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MINI Beachcomber Concept SUV - Web Exclusive

Dec 15, 2009

If you’re one of the many people who have been wondering how Mini is going to crossover into the offroad/SUV segment, here’s the best clue to its final dimensions. The Beachcomber concept follows on from Mini’s Crossover concept that was launched in Paris in September 2008. It was the first clear indication that Mini was looking to diversify into the SUV market. The Beachcomber will be based on something very close to the final production version, but with some conceptual details to capture headlines.

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The new concept vehicle will be presented at the North American International Auto Show (16–24 January 2010) in Detroit.

The Beachcomber is a four-seat concept, which seems to borrow plenty of cues from the original Mini Moke recreational vehicle.

A new all-wheel drive system, to be called ALL4, in addition to the flexible interior make the Beachcomber Concept ideal for spontaneous or active experiences. It is designed without doors or a conventional roof. This allows the driver and up to three passengers to connect with their surroundings – whether cruising through town, enjoying rough tracks in the mountains, or breezing along the beach. Access to the front and rear seats is convenient thanks to the open doorways. The entry cutouts extend all the way down to the seat bottoms, allowing the driver and all passengers to get in and out in one smooth and flowing process. In the event of bad weather, drivers can either use the soft roof or lightweight door and roof elements, all of which fit easily and can be installed in a few minutes.

Based on the Mini crossover vehicle that will launch later this year in markets outside of North America, the Beachcomber is a symbol of the brand values packaged in a new style. Within the first decade of Mini’s re-launch under BMW ownership, the fourth model is set to enter the market. It will be a crossover with the typical style of the Mini brand, offering a different interpretation of Mini design.

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With the functional convenience of four doors, four full-size seats, a flexible interior, a new all-wheel-drive system and a high standard of driving enjoyment, the Mini brand can now be enjoyed for the first time beyond the beaten path. In its robust and versatile character, the Beachcomber follows in the footsteps of the Mini Moke, which became the epitome of adventurous motoring in the 1960s for leisure and sports activities in sunny coastal regions.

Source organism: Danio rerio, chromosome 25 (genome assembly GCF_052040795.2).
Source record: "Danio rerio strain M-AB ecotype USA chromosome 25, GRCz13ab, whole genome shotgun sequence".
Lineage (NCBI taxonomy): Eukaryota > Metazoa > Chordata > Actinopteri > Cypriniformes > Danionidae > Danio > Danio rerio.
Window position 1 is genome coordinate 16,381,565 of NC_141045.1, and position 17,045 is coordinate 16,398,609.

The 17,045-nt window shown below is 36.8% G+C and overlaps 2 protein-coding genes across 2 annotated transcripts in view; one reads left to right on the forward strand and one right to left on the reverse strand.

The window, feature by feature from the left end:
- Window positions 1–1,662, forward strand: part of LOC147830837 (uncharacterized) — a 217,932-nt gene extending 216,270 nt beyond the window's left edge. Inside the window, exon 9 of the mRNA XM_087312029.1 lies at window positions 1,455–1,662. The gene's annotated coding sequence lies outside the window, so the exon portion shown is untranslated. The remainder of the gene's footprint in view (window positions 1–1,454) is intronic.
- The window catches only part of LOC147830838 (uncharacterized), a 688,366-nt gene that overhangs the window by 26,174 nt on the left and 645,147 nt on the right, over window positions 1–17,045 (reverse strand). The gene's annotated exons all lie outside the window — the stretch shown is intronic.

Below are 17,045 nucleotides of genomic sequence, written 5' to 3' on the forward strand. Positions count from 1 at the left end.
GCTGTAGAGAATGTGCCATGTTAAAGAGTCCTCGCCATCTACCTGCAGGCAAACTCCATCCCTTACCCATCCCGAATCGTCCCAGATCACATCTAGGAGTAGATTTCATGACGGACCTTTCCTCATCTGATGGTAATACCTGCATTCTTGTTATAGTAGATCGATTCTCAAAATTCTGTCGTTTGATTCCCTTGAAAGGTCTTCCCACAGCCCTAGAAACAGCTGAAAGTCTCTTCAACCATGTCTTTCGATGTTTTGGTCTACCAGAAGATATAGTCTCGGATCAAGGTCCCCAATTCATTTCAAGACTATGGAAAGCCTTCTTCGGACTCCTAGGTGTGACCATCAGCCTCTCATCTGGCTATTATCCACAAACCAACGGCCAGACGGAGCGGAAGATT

The Moke was released in 1964, just five years after the market launch of the classic Mini. Alec Issigonis, the world-famous engineer and creator of the first model, developed the open version of this revolutionary compact car. The body of the Mini Moke was made from little more than a floorpan, wide sills, a hood and a windshield. A folding roof served to protect the driver and passengers from precipitation. Production of the Mini Moke continued in Great Britain until 1968, with a production volume of approximately 14500 units. In the following years, production was continued in Australia and Portugal.

The Mini Beachcomber Concept takes the basic principles of the Mini Moke into the 21st century. By consciously reducing the body components and interior to a minimum, it clearly follow the tradition of the Mini Moke. This is further accentuated by design cues that are strongly inspired by the original Mini Moke, and is enhanced by various striking details such as the characteristic radiator grille.

Even all-wheel drive can be seen in a role model from the past. A prototype Mini Moke developed by Alec Issigonis in 1963 had two engines and an early AWD system. The test car, appropriately referred to as “Twini” had the front and rear axles each driven by a four-cylinder Mini engine.

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The Mini Beachcomber Concept measures approximately four meters in length, yet incorporates clearly defined load paths and deformation units, which absorb impact in a collision. The vehicle’s rollover safety also meets the highest demands of an open car and is able to withstand even extreme situations. The frame on the passenger cell is formed by substantially reinforced A-pillars, and the D-pillar bar is complete with an integrated lateral support element at the rear of the car.

The driver and passengers can access the luggage compartment though the rear panel, split vertically into two sections. Whenever necessary, the right-hand side may remain open for bulky objects extending out of the rear. The left rear element, in turn, is a window-less door hinged at the side and extends up to the seat backrests. The additional storage case fitted on the door is reminiscent in its round shape of a fully enclosed spare wheel holder. However, since the Beachcomber is equipped with runflat tires and does not require a spare wheel, the lockable case may be used to take along additional luggage, keeping beach mats, towels, surf shoes or similar odds and ends within easy reach at all times.